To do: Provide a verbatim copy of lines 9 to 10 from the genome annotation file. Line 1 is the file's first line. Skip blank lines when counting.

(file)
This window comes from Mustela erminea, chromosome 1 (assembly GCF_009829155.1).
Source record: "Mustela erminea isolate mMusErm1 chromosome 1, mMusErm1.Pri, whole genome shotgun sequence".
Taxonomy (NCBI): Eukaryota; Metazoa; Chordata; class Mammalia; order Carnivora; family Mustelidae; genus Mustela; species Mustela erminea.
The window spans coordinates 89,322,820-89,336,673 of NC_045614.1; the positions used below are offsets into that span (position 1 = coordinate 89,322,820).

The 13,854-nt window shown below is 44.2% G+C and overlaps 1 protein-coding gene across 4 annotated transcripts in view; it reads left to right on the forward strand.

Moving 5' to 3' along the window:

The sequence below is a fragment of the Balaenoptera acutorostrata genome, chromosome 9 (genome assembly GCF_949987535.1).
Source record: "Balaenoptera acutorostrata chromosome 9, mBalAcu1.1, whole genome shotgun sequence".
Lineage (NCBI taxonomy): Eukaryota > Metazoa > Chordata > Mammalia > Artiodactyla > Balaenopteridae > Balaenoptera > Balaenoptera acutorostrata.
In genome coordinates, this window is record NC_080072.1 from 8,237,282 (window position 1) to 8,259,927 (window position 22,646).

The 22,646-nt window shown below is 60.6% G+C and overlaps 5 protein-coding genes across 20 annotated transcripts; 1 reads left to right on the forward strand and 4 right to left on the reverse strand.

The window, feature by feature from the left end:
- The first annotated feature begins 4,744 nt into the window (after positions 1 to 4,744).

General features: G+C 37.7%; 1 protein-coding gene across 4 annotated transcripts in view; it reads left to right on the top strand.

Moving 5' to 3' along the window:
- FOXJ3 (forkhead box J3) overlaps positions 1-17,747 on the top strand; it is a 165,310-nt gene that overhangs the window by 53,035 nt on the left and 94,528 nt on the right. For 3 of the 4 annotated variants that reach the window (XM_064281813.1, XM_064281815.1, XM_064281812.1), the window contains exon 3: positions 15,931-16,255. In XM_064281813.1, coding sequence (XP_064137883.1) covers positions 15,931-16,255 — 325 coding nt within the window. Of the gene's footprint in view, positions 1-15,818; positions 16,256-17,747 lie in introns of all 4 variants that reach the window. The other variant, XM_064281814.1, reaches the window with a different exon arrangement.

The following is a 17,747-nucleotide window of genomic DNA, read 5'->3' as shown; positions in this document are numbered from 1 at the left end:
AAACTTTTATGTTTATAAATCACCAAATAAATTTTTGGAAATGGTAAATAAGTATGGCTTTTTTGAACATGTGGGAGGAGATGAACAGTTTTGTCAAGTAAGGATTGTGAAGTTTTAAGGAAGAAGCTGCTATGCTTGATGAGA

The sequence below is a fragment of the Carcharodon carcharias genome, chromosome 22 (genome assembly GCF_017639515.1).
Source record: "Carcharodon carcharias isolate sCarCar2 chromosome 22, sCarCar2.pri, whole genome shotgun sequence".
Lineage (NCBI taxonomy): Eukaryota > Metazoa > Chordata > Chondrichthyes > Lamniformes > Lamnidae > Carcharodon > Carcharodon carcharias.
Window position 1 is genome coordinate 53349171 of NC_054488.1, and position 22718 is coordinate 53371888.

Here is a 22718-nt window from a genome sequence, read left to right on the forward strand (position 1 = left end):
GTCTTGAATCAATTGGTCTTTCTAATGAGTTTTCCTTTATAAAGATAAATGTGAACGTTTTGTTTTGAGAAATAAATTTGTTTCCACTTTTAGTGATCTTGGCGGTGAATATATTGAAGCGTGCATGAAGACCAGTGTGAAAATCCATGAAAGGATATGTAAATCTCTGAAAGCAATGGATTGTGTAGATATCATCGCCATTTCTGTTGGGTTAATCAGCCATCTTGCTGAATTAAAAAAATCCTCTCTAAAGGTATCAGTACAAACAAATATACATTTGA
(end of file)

Lineage (NCBI taxonomy): Eukaryota > Metazoa > Chordata > Mammalia > Artiodactyla > Balaenopteridae > Balaenoptera > Balaenoptera acutorostrata.
In genome coordinates, this window is record NC_080072.1 from 8,237,282 (window position 1) to 8,259,927 (window position 22,646).